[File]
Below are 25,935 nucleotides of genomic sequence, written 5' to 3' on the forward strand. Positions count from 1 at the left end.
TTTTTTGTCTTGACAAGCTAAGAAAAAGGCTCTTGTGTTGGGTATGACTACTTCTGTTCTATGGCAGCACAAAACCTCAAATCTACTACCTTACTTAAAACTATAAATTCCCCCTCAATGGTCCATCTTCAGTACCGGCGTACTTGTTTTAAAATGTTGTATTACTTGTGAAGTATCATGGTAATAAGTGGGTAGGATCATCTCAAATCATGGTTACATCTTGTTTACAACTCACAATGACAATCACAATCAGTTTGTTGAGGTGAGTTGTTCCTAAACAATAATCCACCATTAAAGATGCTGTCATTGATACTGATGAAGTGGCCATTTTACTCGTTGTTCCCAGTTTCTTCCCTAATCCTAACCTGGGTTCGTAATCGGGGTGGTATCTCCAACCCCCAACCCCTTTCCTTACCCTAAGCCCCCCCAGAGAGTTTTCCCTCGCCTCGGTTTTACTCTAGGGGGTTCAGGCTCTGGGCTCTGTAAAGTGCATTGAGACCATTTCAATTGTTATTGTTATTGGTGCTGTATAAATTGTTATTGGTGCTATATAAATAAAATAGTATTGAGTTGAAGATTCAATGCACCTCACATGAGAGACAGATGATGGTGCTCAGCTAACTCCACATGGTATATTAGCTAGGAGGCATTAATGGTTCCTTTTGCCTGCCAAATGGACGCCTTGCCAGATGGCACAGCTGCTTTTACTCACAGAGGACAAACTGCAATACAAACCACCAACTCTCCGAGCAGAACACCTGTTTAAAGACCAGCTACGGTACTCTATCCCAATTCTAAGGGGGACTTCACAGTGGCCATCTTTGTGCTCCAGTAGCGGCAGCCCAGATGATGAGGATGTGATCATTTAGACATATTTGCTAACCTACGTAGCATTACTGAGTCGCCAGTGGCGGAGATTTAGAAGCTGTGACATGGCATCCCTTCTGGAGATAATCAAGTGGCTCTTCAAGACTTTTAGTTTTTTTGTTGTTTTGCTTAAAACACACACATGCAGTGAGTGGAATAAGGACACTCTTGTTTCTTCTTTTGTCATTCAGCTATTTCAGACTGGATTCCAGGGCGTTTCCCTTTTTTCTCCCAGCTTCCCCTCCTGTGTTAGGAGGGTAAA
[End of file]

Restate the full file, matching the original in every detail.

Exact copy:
Below are 25,935 nucleotides of genomic sequence, written 5' to 3' on the forward strand. Positions count from 1 at the left end.
TTTTTTGTCTTGACAAGCTAAGAAAAAGGCTCTTGTGTTGGGTATGACTACTTCTGTTCTATGGCAGCACAAAACCTCAAATCTACTACCTTACTTAAAACTATAAATTCCCCCTCAATGGTCCATCTTCAGTACCGGCGTACTTGTTTTAAAATGTTGTATTACTTGTGAAGTATCATGGTAATAAGTGGGTAGGATCATCTCAAATCATGGTTACATCTTGTTTACAACTCACAATGACAATCACAATCAGTTTGTTGAGGTGAGTTGTTCCTAAACAATAATCCACCATTAAAGATGCTGTCATTGATACTGATGAAGTGGCCATTTTACTCGTTGTTCCCAGTTTCTTCCCTAATCCTAACCTGGGTTCGTAATCGGGGTGGTATCTCCAACCCCCAACCCCTTTCCTTACCCTAAGCCCCCCCAGAGAGTTTTCCCTCGCCTCGGTTTTACTCTAGGGGGTTCAGGCTCTGGGCTCTGTAAAGTGCATTGAGACCATTTCAATTGTTATTGTTATTGGTGCTGTATAAATTGTTATTGGTGCTATATAAATAAAATAGTATTGAGTTGAAGATTCAATGCACCTCACATGAGAGACAGATGATGGTGCTCAGCTAACTCCACATGGTATATTAGCTAGGAGGCATTAATGGTTCCTTTTGCCTGCCAAATGGACGCCTTGCCAGATGGCACAGCTGCTTTTACTCACAGAGGACAAACTGCAATACAAACCACCAACTCTCCGAGCAGAACACCTGTTTAAAGACCAGCTACGGTACTCTATCCCAATTCTAAGGGGGACTTCACAGTGGCCATCTTTGTGCTCCAGTAGCGGCAGCCCAGATGATGAGGATGTGATCATTTAGACATATTTGCTAACCTACGTAGCATTACTGAGTCGCCAGTGGCGGAGATTTAGAAGCTGTGACATGGCATCCCTTCTGGAGATAATCAAGTGGCTCTTCAAGACTTTTAGTTTTTTTGTTGTTTTGCTTAAAACACACACATGCAGTGAGTGGAATAAGGACACTCTTGTTTCTTCTTTTGTCATTCAGCTATTTCAGACTGGATTCCAGGGCGTTTCCCTTTTTTCTCCCAGCTTCCCCTCCTGTGTTAGGAGGGTAAA